2

I own Yamaha baby grand piano. And today, I forgot that I left it open after practising until I caught my cat treading on the strings. My cat isn't that heavy (he weighs 5kgs), but he plodded on the strings quite heavily that sound came out of the piano. He walked on the strings and the dampers. I am not sure if it can cause any damage but if it does, what kind of damage will I expect? I am also not all that sure if I should call piano tuner because the piano doesn't sound out of tune. But just for precautions, will the piano strings weaken and eventually snap after the fact?

  • 1
    Unless your cat starts peeing on the strings, they probably won't come to any harm - they are high quality steel and copper wire, after all. Cats tend to keep themselves clean (at least, until they get very old) so it's unlikely there is much dirt on the cat's feet. On the other hand the dampers are likely to be more fragile, so you really need to keep the cat out of the piano. That's why pianos have lids! – user19146 Aug 27 '17 at 5:32
  • Even if you do end up with a broken string, replacing it is a simple and fairly quick job for a piano technician. For an old piano, you might have trouble getting a replacement bass string "off the shelf" since they are made to the exact length and wire gauges to match the cast iron frame and the adjacent strings, but as a last resort your tech can send the old string back to a factory to use as a template and get a new one made to order. That shouldn't be a problem for a relatively new Yamaha, though. – user19146 Aug 27 '17 at 5:39
  • Hey thanks for the reply. My baby grand is relatively old. I've had it for seven years now, but it's still in good condition. Fortunately, my cat doesn't pee whenever he wants. As for dampers, is it worth my money to have piano tuner check on them? I tried playing quite a bit, using all three pedals to see if the mechanics are still working as they should be, but some of the keys become slightly unresponsive. I just hope it's not big an issue though. – ruteuhurhu Aug 27 '17 at 5:55
  • How long does your tuner spend tuning you piano? If it's only 15 or 20 minutes, you probably need a more professional tuner! If it's more like an hour, then he/she should notice if there are any other problems without being prompted, but it would do no harm to mention it next time he visits. If it's just a matter of a quick adjustment, that will probably get done "for free", but anything that requires replacement parts would most likely be a separate job, with a separate cost estimate. – user19146 Aug 27 '17 at 12:52
  • 1
    You could walk on the strings without breaking them. You'd throw them out of tune, tho' – Carl Witthoft Aug 28 '17 at 11:28
7

The hammers hitting the strings, particularly on sfortzando playing, will stress the strings far more than a cat gently pussyfooting around on the strings.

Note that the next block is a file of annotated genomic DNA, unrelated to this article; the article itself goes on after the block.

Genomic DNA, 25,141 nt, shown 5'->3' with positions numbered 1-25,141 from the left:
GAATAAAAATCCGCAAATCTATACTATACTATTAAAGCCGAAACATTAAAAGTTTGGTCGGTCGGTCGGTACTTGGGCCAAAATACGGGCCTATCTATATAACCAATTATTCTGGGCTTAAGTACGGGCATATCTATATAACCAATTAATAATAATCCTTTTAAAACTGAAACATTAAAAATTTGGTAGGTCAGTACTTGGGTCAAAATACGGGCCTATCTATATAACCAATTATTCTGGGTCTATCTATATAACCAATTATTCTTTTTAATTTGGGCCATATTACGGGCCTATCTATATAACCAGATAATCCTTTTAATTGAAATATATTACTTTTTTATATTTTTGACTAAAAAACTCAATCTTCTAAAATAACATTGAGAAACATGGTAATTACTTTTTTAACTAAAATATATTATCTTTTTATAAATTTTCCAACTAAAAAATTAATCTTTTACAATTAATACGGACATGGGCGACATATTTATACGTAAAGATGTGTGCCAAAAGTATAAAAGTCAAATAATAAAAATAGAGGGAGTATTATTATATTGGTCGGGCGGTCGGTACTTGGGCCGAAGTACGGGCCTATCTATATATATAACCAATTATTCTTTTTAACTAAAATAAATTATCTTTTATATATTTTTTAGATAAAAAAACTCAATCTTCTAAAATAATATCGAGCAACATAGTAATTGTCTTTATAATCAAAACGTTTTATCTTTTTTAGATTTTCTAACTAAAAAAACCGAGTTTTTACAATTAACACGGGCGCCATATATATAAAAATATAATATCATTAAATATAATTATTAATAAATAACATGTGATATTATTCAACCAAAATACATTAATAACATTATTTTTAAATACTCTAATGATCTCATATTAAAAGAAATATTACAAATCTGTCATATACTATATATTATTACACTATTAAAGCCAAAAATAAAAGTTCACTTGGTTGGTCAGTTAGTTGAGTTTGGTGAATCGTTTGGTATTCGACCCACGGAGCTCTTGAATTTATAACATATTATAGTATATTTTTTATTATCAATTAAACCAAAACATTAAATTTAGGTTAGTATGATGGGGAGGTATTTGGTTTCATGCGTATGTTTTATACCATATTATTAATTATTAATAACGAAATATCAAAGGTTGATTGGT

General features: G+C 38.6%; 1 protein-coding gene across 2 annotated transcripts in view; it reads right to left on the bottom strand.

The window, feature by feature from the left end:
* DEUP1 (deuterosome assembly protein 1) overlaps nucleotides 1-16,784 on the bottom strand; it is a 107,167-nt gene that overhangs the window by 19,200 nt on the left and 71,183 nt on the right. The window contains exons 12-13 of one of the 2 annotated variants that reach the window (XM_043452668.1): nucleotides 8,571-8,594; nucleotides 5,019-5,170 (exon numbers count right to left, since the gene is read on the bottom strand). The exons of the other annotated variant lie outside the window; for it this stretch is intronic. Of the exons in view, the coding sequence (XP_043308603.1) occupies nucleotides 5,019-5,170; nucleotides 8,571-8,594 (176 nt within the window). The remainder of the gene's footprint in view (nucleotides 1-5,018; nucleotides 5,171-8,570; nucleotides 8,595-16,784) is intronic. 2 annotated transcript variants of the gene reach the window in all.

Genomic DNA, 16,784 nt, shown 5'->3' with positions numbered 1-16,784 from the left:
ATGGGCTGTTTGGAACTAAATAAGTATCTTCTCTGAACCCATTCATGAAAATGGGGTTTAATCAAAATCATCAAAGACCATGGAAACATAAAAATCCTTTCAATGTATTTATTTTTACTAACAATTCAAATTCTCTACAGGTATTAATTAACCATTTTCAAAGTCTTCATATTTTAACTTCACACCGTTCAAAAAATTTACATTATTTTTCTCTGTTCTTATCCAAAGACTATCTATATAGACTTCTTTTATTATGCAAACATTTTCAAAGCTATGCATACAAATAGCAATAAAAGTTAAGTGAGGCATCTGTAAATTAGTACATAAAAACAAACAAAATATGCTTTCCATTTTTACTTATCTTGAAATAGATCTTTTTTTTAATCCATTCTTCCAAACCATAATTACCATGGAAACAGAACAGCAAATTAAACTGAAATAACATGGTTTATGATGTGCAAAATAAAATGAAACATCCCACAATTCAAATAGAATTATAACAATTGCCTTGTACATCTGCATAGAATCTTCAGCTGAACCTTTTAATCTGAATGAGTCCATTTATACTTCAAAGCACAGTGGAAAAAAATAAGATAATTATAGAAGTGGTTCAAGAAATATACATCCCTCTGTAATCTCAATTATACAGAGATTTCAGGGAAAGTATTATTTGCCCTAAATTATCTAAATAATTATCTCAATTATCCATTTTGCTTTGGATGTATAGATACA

A bigger problem will occur when he finds the felted parts on the dampers are great to get his claws in, rather like a scratching post. He'll love it, you won't.

If it has to stay open, then I suggest you hold down the damper pedal, as walking on the strings then will cause vibration that may make the cat get off. But that's a desperate measure. Close lid, close door to room, or incarcerate cat !!

And - having a piano for seven years doesn't make it relatively old. A relatively old piano may be a hundred years old.

  • 3
    You're not fooling us, you just really wanted to use "pussyfooting" in an answer. – Richard Aug 27 '17 at 6:17
  • 3
    @Richard - it actually came to me in a flash as I was writing - honest! It was during a paws for thought... – Tim Aug 27 '17 at 6:29
  • Actually it's a secondhand piano. I've only had it for seven years. Not too sure when it was manufactured though. – ruteuhurhu Aug 27 '17 at 8:16
  • Yamaha have been making pianos for well over one hundred years. there should be a serial no. inside or underneath, which will tie in with year of manufacture. – Tim Aug 27 '17 at 11:01
  • The main point about the "old vs new" issue is that Yamaha are still making pianos, unlike many other companies. So there is likely to be somebody currently making strings to Yamaha's specifications (piano manufacturers don't make every part themselves!) and Yamaha will know the specification of any string, given the note and the piano serial number. For an old piano made by a small company that is no longer in business, that database of information may not exist any more. – user19146 Aug 27 '17 at 12:44
1

I agree with Tim however I will remind you that cats have extremely sharp claws and 5 kg might not damage the strings but maybe the tuning by really minute amounts every time. Also I suggest you just wipe the strings with a dry cloth. Dampers are really susceptible to cat's claws and therefore you better keep your cat away from it.

P.S. The piano is too heavy and large to be kept away from your cat.

  • Keep a dog inside the piano. That'll take care of the cat. – Carl Witthoft Aug 28 '17 at 11:29
  • I suspect this is the case with mine. One of my keys goes out of tune after I have done thorough testing. It makes that wobbly sound instead of pearly, piercing note. – ruteuhurhu Aug 31 '17 at 9:22
  • Definitely Keep your cat away. This is by no means a good sign. Get it tuned and inspected soon. Keep us updated on the results. – Tarun Sep 1 '17 at 17:34
0

Also check the model number. I am not sure where you can find it but I think maybe on the Lid of the piano. Old pianos are worth a lot of money in which case even frequent untuning by your cat can spoil it. I am sure many people here could tell you where to search for it or just ask your tuner to help you the next time you see him.

Your Answer

By clicking “Post Your Answer”, you agree to our terms of service, privacy policy and cookie policy

Not the answer you're looking for? Browse other questions tagged or ask your own question.